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Tuesday, October 12, 2010

Blog Readers Favor Legal Medical Marijuana 55%-45%

The latest Madville Times poll on Initiated Measure 13 drew a lot of eager readers' attention. I asked, "Do you support IM13, legalizing medical marijuana in South Dakota?" 200 of you voted (thank you!) and broke slightly in favor:

110 (55%)
90 (45%)
Votes: 200

The somewhat close result indicates either that readers of this humble blog aren't so ravingly liberal as you might think or that the issue of legalizing marijuana, even for medical purposes, doesn't break neatly along stereotypical liberal/conservative lines. Remember that one of the biggest advocates for IM 13, Bob Newland, is a red-in-tooth-and-claw libertarian who thinks the best government is just slightly more restrictive than the state of nature... and only during business hours.

I do sympathize with Mr. Newland on the issue of medical marijuana. I also enjoy the hay that can be made holding purported conservatives' feet to their own rhetorical fire: if you're all for government leaving us alone, and if you're incensed at the thought of government coming between you and your doctor, how can you not vote for IM13? You legalize medical marijuana, and you transfer power from government to doctors and patients. Those docs who dig dope can prescribe accordingly. Those docs who haven't come to that studied medical opinion can still direct their patients toward industrial pharmaceuticals and other non-herbal treatments. Why would any conservative want to see Congress, the Legislature, and the local sheriff making that decision instead of patients and their doctors?

By the way, I check stats from the government's Drug Abuse Warning Network and learn that nationwide in 2008, marijuana was responsible for 133,201 trips to the emergency room. Alcohol was responsible for 656,661 ER visits.

For deaths, I review this hefty DAWN report and count 1046 reported deaths linked to marijuana. The reporting metro areas include about 38% of the population, and DAWN notes some jurisdictions don't report marijuana as a specific cause of death. So multiply by 6: suppose there were really over 6000 marijuana-related deaths in 2008. The CDC reports that in 2007, alcohol was connected to 23,199 deaths.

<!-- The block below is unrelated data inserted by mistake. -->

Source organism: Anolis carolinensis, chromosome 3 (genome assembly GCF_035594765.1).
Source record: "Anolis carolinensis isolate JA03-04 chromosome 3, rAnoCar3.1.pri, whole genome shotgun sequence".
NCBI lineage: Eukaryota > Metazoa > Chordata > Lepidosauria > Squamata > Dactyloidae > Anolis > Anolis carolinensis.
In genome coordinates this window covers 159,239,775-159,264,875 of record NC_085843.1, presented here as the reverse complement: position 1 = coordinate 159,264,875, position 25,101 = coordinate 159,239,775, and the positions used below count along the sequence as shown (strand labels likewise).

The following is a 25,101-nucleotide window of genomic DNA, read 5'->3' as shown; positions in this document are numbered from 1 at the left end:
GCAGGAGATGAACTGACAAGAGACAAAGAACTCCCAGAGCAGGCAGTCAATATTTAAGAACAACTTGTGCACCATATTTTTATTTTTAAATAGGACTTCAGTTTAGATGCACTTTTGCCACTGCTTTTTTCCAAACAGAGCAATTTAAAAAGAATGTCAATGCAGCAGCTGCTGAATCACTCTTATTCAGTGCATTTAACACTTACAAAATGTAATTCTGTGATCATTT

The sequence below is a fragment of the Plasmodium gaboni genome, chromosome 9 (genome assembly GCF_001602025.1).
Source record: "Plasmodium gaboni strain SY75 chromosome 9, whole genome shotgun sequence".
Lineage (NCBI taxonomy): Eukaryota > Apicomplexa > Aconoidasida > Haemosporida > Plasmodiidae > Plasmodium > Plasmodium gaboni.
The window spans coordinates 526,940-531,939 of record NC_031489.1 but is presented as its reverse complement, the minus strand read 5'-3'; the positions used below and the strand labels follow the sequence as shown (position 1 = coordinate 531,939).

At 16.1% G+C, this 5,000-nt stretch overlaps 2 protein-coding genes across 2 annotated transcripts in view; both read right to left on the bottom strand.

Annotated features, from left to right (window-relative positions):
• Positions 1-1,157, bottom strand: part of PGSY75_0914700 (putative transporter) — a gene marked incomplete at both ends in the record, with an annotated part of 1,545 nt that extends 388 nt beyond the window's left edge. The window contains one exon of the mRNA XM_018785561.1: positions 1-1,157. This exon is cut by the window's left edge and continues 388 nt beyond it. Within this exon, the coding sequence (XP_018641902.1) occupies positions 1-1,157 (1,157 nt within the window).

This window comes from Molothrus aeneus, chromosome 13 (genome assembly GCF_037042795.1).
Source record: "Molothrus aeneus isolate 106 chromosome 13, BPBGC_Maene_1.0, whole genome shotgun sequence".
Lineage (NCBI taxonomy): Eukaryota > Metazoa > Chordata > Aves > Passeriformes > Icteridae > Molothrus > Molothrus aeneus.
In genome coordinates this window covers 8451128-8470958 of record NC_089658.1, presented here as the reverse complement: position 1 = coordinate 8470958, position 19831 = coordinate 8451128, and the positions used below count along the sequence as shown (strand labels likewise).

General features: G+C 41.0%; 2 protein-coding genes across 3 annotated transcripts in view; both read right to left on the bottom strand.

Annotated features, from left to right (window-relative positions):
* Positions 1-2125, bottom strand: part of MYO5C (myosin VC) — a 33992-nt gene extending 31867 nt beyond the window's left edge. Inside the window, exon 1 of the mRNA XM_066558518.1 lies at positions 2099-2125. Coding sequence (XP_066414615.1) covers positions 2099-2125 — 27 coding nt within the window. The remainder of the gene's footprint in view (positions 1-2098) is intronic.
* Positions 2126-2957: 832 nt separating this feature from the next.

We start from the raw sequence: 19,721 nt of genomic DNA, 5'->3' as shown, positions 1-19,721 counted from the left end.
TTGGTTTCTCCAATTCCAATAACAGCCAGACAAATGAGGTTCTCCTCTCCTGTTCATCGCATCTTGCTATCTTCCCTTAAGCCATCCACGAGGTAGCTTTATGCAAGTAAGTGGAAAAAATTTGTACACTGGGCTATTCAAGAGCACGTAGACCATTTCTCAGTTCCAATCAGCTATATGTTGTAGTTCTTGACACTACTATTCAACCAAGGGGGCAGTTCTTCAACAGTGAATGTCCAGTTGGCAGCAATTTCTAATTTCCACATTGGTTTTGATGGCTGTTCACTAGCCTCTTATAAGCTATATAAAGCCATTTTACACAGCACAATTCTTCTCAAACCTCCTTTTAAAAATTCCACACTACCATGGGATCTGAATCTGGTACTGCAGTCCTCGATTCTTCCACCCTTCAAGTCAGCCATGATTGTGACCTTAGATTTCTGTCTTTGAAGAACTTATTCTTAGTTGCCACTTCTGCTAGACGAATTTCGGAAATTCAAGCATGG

And we don't even make you get a doctor's note to buy alcohol.


  1. The opponents of IM13 are great at fear-mongering. They say this bill is a trojan horse for legalized marijuana. They claim kids will steal their old man's stash and light up.

    Did you know cocaine is used for medicinal purposes and almost all RX's in South Dakota carry it? Do you see civilation on the verge of collapse because of it?

    It's time to use common sense and pass this measure.

  2. There are multiple prescription drugs that are essentially synthetic canniboids that are used to treat nausea. The rub is that they cost close to a thousand dollars for a months supply and aren't covered by medicare.

    Ten bucks for a little weed to mix into meals gives exactly the same effect. The only difference is one was made in a lab.

    If you've ever had a relative go through cancer treatment and not be able to afford the anti-nausea meds you know that this measure needs to be passed. Voting against it is simply cruel.

  3. Cory,

    You really havea view of conservatives and free-market advocates that is ludicrous.

    Regardless of the merits of this initiative, there is nothing inconsistent with being for the free market or libertarian and not supporting certain roles for the government, like regulating pharmaceuticals for efficacy and safety.

    We are not anarchists. And the sooner you figure that out, your threads will make more sense and be based on at least some reality.